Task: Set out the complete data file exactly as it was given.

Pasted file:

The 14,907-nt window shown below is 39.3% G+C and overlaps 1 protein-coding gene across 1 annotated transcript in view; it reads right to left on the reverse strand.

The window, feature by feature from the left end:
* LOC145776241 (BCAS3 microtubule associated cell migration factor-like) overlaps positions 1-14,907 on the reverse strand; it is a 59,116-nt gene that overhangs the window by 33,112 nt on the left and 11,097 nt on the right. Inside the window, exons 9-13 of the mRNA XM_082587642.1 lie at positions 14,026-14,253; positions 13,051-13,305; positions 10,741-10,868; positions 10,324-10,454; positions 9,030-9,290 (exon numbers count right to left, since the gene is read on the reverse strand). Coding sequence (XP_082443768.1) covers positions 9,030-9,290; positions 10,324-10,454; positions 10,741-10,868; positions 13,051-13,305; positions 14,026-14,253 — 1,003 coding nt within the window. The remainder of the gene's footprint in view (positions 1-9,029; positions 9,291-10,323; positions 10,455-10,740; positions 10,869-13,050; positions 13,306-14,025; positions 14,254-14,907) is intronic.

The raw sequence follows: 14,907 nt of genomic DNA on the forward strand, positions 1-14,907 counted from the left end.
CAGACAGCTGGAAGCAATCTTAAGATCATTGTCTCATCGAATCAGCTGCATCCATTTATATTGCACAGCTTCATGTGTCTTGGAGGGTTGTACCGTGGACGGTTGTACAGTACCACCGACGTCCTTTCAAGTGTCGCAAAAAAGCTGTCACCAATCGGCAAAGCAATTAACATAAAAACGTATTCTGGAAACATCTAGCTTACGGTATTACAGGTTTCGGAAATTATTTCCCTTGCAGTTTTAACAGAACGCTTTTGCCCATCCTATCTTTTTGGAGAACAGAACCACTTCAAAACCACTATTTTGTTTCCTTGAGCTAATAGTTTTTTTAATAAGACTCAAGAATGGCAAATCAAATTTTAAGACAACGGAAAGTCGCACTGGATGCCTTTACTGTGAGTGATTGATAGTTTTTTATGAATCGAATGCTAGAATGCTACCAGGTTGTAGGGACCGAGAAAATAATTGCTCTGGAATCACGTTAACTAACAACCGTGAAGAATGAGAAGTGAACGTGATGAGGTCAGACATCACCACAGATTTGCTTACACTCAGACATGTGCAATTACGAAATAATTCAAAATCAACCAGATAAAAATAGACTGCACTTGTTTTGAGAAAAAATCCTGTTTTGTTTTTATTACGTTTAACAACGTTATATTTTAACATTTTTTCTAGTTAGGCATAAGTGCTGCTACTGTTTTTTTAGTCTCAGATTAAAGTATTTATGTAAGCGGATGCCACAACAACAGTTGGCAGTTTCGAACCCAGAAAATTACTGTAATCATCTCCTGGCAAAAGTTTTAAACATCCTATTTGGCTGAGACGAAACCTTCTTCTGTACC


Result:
The 14,907-nt window shown below is 39.3% G+C and overlaps 1 protein-coding gene across 1 annotated transcript in view; it reads right to left on the reverse strand.

The window, feature by feature from the left end:
* LOC145776241 (BCAS3 microtubule associated cell migration factor-like) overlaps positions 1-14,907 on the reverse strand; it is a 59,116-nt gene that overhangs the window by 33,112 nt on the left and 11,097 nt on the right. Inside the window, exons 9-13 of the mRNA XM_082587642.1 lie at positions 14,026-14,253; positions 13,051-13,305; positions 10,741-10,868; positions 10,324-10,454; positions 9,030-9,290 (exon numbers count right to left, since the gene is read on the reverse strand). Coding sequence (XP_082443768.1) covers positions 9,030-9,290; positions 10,324-10,454; positions 10,741-10,868; positions 13,051-13,305; positions 14,026-14,253 — 1,003 coding nt within the window. The remainder of the gene's footprint in view (positions 1-9,029; positions 9,291-10,323; positions 10,455-10,740; positions 10,869-13,050; positions 13,306-14,025; positions 14,254-14,907) is intronic.

The raw sequence follows: 14,907 nt of genomic DNA on the forward strand, positions 1-14,907 counted from the left end.
CAGACAGCTGGAAGCAATCTTAAGATCATTGTCTCATCGAATCAGCTGCATCCATTTATATTGCACAGCTTCATGTGTCTTGGAGGGTTGTACCGTGGACGGTTGTACAGTACCACCGACGTCCTTTCAAGTGTCGCAAAAAAGCTGTCACCAATCGGCAAAGCAATTAACATAAAAACGTATTCTGGAAACATCTAGCTTACGGTATTACAGGTTTCGGAAATTATTTCCCTTGCAGTTTTAACAGAACGCTTTTGCCCATCCTATCTTTTTGGAGAACAGAACCACTTCAAAACCACTATTTTGTTTCCTTGAGCTAATAGTTTTTTTAATAAGACTCAAGAATGGCAAATCAAATTTTAAGACAACGGAAAGTCGCACTGGATGCCTTTACTGTGAGTGATTGATAGTTTTTTATGAATCGAATGCTAGAATGCTACCAGGTTGTAGGGACCGAGAAAATAATTGCTCTGGAATCACGTTAACTAACAACCGTGAAGAATGAGAAGTGAACGTGATGAGGTCAGACATCACCACAGATTTGCTTACACTCAGACATGTGCAATTACGAAATAATTCAAAATCAACCAGATAAAAATAGACTGCACTTGTTTTGAGAAAAAATCCTGTTTTGTTTTTATTACGTTTAACAACGTTATATTTTAACATTTTTTCTAGTTAGGCATAAGTGCTGCTACTGTTTTTTTAGTCTCAGATTAAAGTATTTATGTAAGCGGATGCCACAACAACAGTTGGCAGTTTCGAACCCAGAAAATTACTGTAATCATCTCCTGGCAAAAGTTTTAAACATCCTATTTGGCTGAGACGAAACCTTCTTCTGTACC